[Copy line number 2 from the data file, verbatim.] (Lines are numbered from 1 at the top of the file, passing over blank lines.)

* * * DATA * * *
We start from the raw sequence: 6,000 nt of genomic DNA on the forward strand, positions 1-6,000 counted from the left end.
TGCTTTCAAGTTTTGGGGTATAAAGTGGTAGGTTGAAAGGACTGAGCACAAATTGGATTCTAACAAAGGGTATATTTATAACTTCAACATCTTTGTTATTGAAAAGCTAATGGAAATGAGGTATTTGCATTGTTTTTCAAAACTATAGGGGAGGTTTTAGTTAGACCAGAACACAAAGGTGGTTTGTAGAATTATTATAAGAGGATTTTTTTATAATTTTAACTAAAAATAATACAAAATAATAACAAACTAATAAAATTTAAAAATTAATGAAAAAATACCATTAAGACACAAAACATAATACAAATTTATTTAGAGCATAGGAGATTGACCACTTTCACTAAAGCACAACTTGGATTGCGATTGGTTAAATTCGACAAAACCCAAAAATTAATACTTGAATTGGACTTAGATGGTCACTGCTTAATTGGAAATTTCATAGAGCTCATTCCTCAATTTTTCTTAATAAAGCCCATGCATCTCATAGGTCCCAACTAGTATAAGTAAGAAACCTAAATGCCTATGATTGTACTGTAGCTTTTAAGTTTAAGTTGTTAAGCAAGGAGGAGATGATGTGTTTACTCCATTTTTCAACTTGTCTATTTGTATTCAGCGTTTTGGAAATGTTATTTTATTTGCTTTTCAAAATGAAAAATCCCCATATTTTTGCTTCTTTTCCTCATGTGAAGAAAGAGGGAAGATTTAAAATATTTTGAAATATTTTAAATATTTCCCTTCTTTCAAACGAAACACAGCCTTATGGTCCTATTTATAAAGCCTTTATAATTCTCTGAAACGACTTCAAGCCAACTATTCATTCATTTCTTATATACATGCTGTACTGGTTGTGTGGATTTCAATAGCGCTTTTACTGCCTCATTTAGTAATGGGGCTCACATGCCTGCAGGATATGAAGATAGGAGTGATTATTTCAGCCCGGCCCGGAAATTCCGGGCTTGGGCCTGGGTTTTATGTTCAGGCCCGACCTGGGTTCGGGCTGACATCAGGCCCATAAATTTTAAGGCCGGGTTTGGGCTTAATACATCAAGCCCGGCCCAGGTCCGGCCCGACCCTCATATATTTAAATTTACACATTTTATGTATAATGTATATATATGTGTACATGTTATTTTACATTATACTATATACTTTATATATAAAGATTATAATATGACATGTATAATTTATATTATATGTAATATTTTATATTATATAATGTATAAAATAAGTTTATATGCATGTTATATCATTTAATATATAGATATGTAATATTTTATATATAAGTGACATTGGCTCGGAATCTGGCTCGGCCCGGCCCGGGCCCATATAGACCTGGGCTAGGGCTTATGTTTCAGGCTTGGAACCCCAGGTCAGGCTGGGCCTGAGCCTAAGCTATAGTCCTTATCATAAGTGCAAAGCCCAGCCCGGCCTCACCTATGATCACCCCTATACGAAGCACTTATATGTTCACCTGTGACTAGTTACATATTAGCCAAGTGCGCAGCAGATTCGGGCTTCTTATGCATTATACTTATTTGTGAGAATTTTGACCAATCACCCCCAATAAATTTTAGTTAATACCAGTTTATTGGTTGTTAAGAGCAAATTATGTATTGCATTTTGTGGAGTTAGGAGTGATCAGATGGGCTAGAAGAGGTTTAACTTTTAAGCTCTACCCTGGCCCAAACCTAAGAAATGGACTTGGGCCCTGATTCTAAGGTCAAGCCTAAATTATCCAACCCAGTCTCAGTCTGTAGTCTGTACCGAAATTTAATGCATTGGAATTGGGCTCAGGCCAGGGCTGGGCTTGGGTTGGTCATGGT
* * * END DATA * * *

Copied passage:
TGCTTTCAAGTTTTGGGGTATAAAGTGGTAGGTTGAAAGGACTGAGCACAAATTGGATTCTAACAAAGGGTATATTTATAACTTCAACATCTTTGTTATTGAAAAGCTAATGGAAATGAGGTATTTGCATTGTTTTTCAAAACTATAGGGGAGGTTTTAGTTAGACCAGAACACAAAGGTGGTTTGTAGAATTATTATAAGAGGATTTTTTTATAATTTTAACTAAAAATAATACAAAATAATAACAAACTAATAAAATTTAAAAATTAATGAAAAAATACCATTAAGACACAAAACATAATACAAATTTATTTAGAGCATAGGAGATTGACCACTTTCACTAAAGCACAACTTGGATTGCGATTGGTTAAATTCGACAAAACCCAAAAATTAATACTTGAATTGGACTTAGATGGTCACTGCTTAATTGGAAATTTCATAGAGCTCATTCCTCAATTTTTCTTAATAAAGCCCATGCATCTCATAGGTCCCAACTAGTATAAGTAAGAAACCTAAATGCCTATGATTGTACTGTAGCTTTTAAGTTTAAGTTGTTAAGCAAGGAGGAGATGATGTGTTTACTCCATTTTTCAACTTGTCTATTTGTATTCAGCGTTTTGGAAATGTTATTTTATTTGCTTTTCAAAATGAAAAATCCCCATATTTTTGCTTCTTTTCCTCATGTGAAGAAAGAGGGAAGATTTAAAATATTTTGAAATATTTTAAATATTTCCCTTCTTTCAAACGAAACACAGCCTTATGGTCCTATTTATAAAGCCTTTATAATTCTCTGAAACGACTTCAAGCCAACTATTCATTCATTTCTTATATACATGCTGTACTGGTTGTGTGGATTTCAATAGCGCTTTTACTGCCTCATTTAGTAATGGGGCTCACATGCCTGCAGGATATGAAGATAGGAGTGATTATTTCAGCCCGGCCCGGAAATTCCGGGCTTGGGCCTGGGTTTTATGTTCAGGCCCGACCTGGGTTCGGGCTGACATCAGGCCCATAAATTTTAAGGCCGGGTTTGGGCTTAATACATCAAGCCCGGCCCAGGTCCGGCCCGACCCTCATATATTTAAATTTACACATTTTATGTATAATGTATATATATGTGTACATGTTATTTTACATTATACTATATACTTTATATATAAAGATTATAATATGACATGTATAATTTATATTATATGTAATATTTTATATTATATAATGTATAAAATAAGTTTATATGCATGTTATATCATTTAATATATAGATATGTAATATTTTATATATAAGTGACATTGGCTCGGAATCTGGCTCGGCCCGGCCCGGGCCCATATAGACCTGGGCTAGGGCTTATGTTTCAGGCTTGGAACCCCAGGTCAGGCTGGGCCTGAGCCTAAGCTATAGTCCTTATCATAAGTGCAAAGCCCAGCCCGGCCTCACCTATGATCACCCCTATACGAAGCACTTATATGTTCACCTGTGACTAGTTACATATTAGCCAAGTGCGCAGCAGATTCGGGCTTCTTATGCATTATACTTATTTGTGAGAATTTTGACCAATCACCCCCAATAAATTTTAGTTAATACCAGTTTATTGGTTGTTAAGAGCAAATTATGTATTGCATTTTGTGGAGTTAGGAGTGATCAGATGGGCTAGAAGAGGTTTAACTTTTAAGCTCTACCCTGGCCCAAACCTAAGAAATGGACTTGGGCCCTGATTCTAAGGTCAAGCCTAAATTATCCAACCCAGTCTCAGTCTGTAGTCTGTACCGAAATTTAATGCATTGGAATTGGGCTCAGGCCAGGGCTGGGCTTGGGTTGGTCATGGT